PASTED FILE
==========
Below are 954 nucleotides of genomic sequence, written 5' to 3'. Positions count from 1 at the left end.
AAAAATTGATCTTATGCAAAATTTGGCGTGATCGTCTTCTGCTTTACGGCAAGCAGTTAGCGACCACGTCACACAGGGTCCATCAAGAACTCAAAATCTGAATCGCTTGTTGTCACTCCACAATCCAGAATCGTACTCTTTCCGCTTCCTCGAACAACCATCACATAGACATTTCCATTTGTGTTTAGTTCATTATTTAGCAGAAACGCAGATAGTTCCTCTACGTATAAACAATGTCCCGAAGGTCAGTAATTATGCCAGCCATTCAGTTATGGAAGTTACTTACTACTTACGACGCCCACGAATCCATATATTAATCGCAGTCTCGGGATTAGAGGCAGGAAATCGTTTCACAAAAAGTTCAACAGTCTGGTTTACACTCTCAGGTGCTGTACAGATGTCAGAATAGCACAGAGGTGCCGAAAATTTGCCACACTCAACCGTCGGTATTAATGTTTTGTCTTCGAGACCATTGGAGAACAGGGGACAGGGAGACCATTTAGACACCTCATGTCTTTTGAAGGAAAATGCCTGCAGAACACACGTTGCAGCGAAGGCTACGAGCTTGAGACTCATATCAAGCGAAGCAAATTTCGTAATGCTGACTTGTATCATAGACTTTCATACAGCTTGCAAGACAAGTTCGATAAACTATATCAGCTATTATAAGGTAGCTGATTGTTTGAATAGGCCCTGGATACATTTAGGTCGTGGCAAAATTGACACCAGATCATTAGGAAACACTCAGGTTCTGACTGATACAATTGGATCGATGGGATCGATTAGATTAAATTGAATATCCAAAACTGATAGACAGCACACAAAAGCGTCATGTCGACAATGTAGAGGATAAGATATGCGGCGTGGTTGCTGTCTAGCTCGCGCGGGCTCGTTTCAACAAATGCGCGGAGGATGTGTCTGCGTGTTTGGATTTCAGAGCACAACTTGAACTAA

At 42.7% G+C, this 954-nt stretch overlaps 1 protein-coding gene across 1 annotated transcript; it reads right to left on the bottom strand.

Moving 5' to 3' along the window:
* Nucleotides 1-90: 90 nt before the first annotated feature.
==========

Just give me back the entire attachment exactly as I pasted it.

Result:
Below are 954 nucleotides of genomic sequence, written 5' to 3'. Positions count from 1 at the left end.
AAAAATTGATCTTATGCAAAATTTGGCGTGATCGTCTTCTGCTTTACGGCAAGCAGTTAGCGACCACGTCACACAGGGTCCATCAAGAACTCAAAATCTGAATCGCTTGTTGTCACTCCACAATCCAGAATCGTACTCTTTCCGCTTCCTCGAACAACCATCACATAGACATTTCCATTTGTGTTTAGTTCATTATTTAGCAGAAACGCAGATAGTTCCTCTACGTATAAACAATGTCCCGAAGGTCAGTAATTATGCCAGCCATTCAGTTATGGAAGTTACTTACTACTTACGACGCCCACGAATCCATATATTAATCGCAGTCTCGGGATTAGAGGCAGGAAATCGTTTCACAAAAAGTTCAACAGTCTGGTTTACACTCTCAGGTGCTGTACAGATGTCAGAATAGCACAGAGGTGCCGAAAATTTGCCACACTCAACCGTCGGTATTAATGTTTTGTCTTCGAGACCATTGGAGAACAGGGGACAGGGAGACCATTTAGACACCTCATGTCTTTTGAAGGAAAATGCCTGCAGAACACACGTTGCAGCGAAGGCTACGAGCTTGAGACTCATATCAAGCGAAGCAAATTTCGTAATGCTGACTTGTATCATAGACTTTCATACAGCTTGCAAGACAAGTTCGATAAACTATATCAGCTATTATAAGGTAGCTGATTGTTTGAATAGGCCCTGGATACATTTAGGTCGTGGCAAAATTGACACCAGATCATTAGGAAACACTCAGGTTCTGACTGATACAATTGGATCGATGGGATCGATTAGATTAAATTGAATATCCAAAACTGATAGACAGCACACAAAAGCGTCATGTCGACAATGTAGAGGATAAGATATGCGGCGTGGTTGCTGTCTAGCTCGCGCGGGCTCGTTTCAACAAATGCGCGGAGGATGTGTCTGCGTGTTTGGATTTCAGAGCACAACTTGAACTAA

At 42.7% G+C, this 954-nt stretch overlaps 1 protein-coding gene across 1 annotated transcript; it reads right to left on the bottom strand.

Moving 5' to 3' along the window:
* Nucleotides 1-90: 90 nt before the first annotated feature.